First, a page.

Bloody Sunday—Another Perspective

Bloody Sunday

Tragic and unfortunate as Bloody Sunday was, as Holmes observed with ‘the curious incident of the dog in the night-time’,[1] what didn’t happen can be as instructive as what did.

Approximately 1,800 soldiers were deployed in Londonderry’s Bogside for the containment operation, from at least four different units, the majority armed with SLRs with 20 rounds on the weapon and 30 spare. Even grossly underestimating that only half (but probably nearer 90–95%) carried the SLR, that equates to 18,000 rounds on rifles, ready to go; including their reserve ammunition makes 45,000 rounds available. Yet only 126[2] rounds were fired—0.71% of their loaded ammunition and 0.28% of their total supply. Even the 21 paras who fired barely expended a quarter (107, plus one ejected after a stoppage) of the 420 rounds loaded on their rifles; 1,050 rounds being carried altogether[3] means they handed back nine-tenths of their ammunition.

Soldiers returning nine-tenths of their ammunition cannot seriously be described as people that ‘ran amok’[4] or intent on committing ‘pre-meditated mass murder’[5].

Soldiers confronting rioters
Soldiers were short of neither firepower nor ‘targets’ that day had malice played any part in their thoughts.

To provide context: 129[6] people had been murdered by Irish republican terrorists before that January 30; two of the latter were police officers murdered in Londonderry’s Creggan on the Thursday prior (a third officer was wounded). Two of the nine soldiers murdered in Londonderry in the previous six months were killed by terrorists using rioting crowds as cover. Peter Taylor noted that ‘nearly 2,000 shots’[7] had been fired at the army in Londonderry in the three months prior to Bloody Sunday; here is a photo taken July 27, 1971, of ‘Corporal Peter Booth, Royal Green Jackets, get[ting] immediate medical attention after being shot in the knee in the Bogside, Londonderry, N Ireland. The incident was one of three shooting incidents when a total of 15 shots were fired at British soldiers following an earlier civil rights meeting’. The young soldiers were deployed into a confusing and (potentially fatally) dangerous situation. Things went wrong, and 13 people were mortally shot and another 13 wounded (at least a few being hardened rioters and one a member of the PIRA youth wing). But that so few soldiers fired, and even the ones that did returned nine-tenths of their available rounds, shows that the soldiers were genuinely trying to identify legitimate targets, and on not identifying a legitimate target, withheld their fire. They were mistaken in their identifications or missed their intended targets; it was an awful foul-up and no more.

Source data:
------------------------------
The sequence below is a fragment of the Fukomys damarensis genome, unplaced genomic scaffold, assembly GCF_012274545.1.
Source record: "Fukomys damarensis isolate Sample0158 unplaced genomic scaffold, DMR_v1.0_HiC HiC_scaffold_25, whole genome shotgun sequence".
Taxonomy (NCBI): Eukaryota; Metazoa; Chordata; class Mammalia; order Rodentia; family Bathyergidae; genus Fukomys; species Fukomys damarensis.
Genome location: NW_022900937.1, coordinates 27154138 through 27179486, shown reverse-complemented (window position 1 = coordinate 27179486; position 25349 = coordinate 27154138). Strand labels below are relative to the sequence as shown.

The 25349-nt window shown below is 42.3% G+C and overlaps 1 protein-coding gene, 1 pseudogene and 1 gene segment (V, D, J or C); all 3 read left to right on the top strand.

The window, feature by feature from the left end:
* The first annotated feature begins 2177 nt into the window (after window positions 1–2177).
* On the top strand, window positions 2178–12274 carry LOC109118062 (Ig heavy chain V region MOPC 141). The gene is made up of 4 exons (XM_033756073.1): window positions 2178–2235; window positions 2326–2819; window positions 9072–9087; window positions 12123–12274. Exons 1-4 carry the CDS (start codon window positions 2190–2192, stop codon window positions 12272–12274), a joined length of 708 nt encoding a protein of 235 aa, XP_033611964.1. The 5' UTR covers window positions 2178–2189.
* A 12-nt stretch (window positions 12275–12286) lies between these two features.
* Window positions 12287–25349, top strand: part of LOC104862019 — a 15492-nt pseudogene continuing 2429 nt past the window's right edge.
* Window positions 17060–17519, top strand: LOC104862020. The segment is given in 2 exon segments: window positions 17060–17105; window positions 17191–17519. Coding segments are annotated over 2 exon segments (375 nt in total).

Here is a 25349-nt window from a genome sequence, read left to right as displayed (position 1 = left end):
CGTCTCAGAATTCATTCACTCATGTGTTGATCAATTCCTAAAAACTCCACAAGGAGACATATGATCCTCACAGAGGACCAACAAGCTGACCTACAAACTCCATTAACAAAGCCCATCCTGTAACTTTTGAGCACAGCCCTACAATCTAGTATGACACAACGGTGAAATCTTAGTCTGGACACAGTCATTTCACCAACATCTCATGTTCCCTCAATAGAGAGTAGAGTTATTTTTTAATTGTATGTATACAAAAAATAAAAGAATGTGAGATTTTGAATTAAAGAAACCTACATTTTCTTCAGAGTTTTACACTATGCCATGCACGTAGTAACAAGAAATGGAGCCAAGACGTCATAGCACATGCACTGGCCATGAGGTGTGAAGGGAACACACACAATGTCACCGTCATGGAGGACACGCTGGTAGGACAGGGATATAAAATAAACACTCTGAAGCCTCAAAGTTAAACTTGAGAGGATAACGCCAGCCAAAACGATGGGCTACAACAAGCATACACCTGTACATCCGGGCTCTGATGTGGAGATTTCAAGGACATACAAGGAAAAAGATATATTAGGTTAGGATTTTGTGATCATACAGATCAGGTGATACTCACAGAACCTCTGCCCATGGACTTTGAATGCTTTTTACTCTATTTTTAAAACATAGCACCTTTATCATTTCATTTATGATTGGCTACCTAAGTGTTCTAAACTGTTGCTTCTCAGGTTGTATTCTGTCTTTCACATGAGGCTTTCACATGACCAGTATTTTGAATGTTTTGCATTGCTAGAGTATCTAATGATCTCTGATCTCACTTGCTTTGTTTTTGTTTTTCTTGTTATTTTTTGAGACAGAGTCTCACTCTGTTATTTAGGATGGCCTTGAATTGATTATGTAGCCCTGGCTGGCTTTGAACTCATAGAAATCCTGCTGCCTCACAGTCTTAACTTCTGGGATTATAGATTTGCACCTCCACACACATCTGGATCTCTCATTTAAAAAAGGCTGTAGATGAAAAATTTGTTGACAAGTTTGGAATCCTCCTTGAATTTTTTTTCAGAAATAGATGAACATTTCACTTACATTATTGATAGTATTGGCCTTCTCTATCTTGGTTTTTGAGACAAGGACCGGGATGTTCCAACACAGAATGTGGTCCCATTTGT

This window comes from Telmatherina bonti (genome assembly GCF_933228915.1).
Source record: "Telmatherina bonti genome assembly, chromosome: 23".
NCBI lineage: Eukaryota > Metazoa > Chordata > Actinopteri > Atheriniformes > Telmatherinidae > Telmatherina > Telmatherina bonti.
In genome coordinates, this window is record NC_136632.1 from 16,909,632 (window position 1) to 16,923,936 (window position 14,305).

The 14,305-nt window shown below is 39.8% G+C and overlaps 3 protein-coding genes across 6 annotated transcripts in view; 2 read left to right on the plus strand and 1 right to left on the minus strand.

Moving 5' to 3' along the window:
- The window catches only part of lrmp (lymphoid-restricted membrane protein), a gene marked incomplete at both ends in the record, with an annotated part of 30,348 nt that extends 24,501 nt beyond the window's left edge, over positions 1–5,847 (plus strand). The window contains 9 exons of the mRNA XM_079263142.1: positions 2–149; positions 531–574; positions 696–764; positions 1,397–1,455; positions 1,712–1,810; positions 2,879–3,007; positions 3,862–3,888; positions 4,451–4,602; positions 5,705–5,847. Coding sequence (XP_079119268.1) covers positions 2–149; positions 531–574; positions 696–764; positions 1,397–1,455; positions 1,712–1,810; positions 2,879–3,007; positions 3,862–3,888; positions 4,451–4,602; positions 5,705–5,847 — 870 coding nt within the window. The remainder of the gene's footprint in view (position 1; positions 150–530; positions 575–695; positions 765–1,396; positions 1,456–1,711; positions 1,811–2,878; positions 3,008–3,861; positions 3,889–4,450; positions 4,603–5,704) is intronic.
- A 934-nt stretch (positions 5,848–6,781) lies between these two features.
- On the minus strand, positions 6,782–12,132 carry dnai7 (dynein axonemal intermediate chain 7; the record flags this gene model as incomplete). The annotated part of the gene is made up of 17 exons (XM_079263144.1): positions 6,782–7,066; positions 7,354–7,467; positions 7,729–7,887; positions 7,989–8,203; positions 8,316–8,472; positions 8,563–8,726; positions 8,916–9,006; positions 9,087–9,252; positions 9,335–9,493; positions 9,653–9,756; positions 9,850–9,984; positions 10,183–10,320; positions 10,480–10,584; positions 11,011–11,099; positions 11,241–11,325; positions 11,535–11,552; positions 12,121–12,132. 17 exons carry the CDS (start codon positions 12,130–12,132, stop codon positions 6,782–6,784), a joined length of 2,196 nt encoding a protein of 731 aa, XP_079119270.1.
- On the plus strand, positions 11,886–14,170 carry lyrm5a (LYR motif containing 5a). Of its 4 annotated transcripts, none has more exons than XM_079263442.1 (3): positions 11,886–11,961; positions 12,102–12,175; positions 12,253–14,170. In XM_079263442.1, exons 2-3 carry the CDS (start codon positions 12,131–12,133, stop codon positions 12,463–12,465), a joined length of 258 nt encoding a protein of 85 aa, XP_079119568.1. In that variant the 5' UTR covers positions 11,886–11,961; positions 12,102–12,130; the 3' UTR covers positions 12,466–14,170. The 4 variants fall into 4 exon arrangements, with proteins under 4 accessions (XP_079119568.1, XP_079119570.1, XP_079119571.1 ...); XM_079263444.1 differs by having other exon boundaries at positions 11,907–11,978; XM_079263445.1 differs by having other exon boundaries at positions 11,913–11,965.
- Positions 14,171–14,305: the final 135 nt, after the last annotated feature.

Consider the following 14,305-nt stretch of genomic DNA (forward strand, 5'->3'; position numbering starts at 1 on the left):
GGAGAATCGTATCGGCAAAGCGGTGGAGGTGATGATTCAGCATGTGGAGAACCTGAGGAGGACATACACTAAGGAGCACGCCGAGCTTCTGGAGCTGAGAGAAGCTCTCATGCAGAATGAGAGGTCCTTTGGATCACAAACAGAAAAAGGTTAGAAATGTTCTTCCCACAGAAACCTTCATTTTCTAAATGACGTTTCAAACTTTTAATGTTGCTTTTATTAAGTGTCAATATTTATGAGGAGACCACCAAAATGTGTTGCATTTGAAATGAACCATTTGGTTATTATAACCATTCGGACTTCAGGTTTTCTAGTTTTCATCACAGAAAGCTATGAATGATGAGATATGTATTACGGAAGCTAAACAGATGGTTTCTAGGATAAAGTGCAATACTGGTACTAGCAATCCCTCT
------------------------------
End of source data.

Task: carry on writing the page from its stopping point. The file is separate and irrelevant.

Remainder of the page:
By way of comparison, the civilised and democratic Swiss (famous for their 500 years of brotherly love, democracy and peace[8]) managed to shoot dead 13 demonstrators and wound 65 in Geneva in 1932—and they did not have the mitigating circumstance of being in the midst of an insurgency with multiple active terrorist groups. Apartheid-era South African Police notoriously killed 69 and wounded 180 at Sharpeville in 1960[9]—and in 2012 post-Apartheid SAP killed 34 striking miners and wounded 78. Casualties from the 1961 Paris massacre range from ‘two dead, several wounded and 7,500 arrests’ at the low end to 325 dead at the high. At My Lai in March 1968, American soldiers proceeded over four hours to massacre an estimated 347–504 Vietnamese civilians—mainly infants, children, women and the elderly.[10] In October of the same year, Mexican soldiers killed 200–300 protesters. At Tiananmen Square, 1989, Chinese troops fired on civilians and estimates of deaths ‘range from several hundred to thousands’—‘According to an internal Chinese document, more than 2,000 people died in various Chinese cities from June 3–4 and the days immediately following. Other estimates range from 188 to 800.’ In 2011: ‘… at least 14 protesters were shot and killed and another 64 wounded by Kazakhstan’s security services in the oil town of Zhanaozen. Other protesters, mainly striking oil workers, were rounded up and allegedly tortured.’ Frankly, our lads compare quite well to all that.

Perhaps the most apposite comparison is the IRA’s Kingsmill Massacre of 5th January 1976, where a van of civilian workmen were stopped by apparently 12 men, questioned as to their religion (the Catholic driver so identified being told to run off), and the remaining 11 defenceless textile workers were gunned down, at close range and in cold blood on a quiet country road. 11 weapons were identified as used in the attack and 136 rounds fired; only one man survived and even he was shot no less than 18 times. Unlike Bloody Sunday, there was no confusion—the terrorists knew themselves to be safe and that their victims were unarmed civilians.

Whenever armed people find themselves in a confusing and volatile situation with justified fear of their lives, there is a risk of tragic mistakes happening. But the above examples amply demonstrate that the British army exercises greater discipline than just about any other army or gendarmerie.

This one unfortunate event should not obscure who the real perpetrators of evil are within the Northern Ireland context:

NI conflict-related deaths by type of victim & perpetrators

And it is just one unfortunate event: 38 years of conflict (Operation Banner, 1969–2007) and all that republicans can lay at Britain’s door is one Bloody Sunday. For our side, we could go through the days of the week listing one ‘Bloody’ day after another, Monday through to Sunday; but such is the catalogue of depravity perpetrated by Irish republican terrorists that we would be obliged to find some way to distinguish, for example, one ‘Bloody Monday’ (Claudy bombing, 31/7/72) from another ‘Bloody Monday’ (M62 bombing, 4/2/74), and another one (Tullyvallen massacre, 1/9/75), and another (the aforementioned Kingsmill massacre, 5/1/76), and yet another (Droppin’ Well disco bombing, 6/12/82).

In 1988, John Hume addressed the SDLP’s 18th annual conference: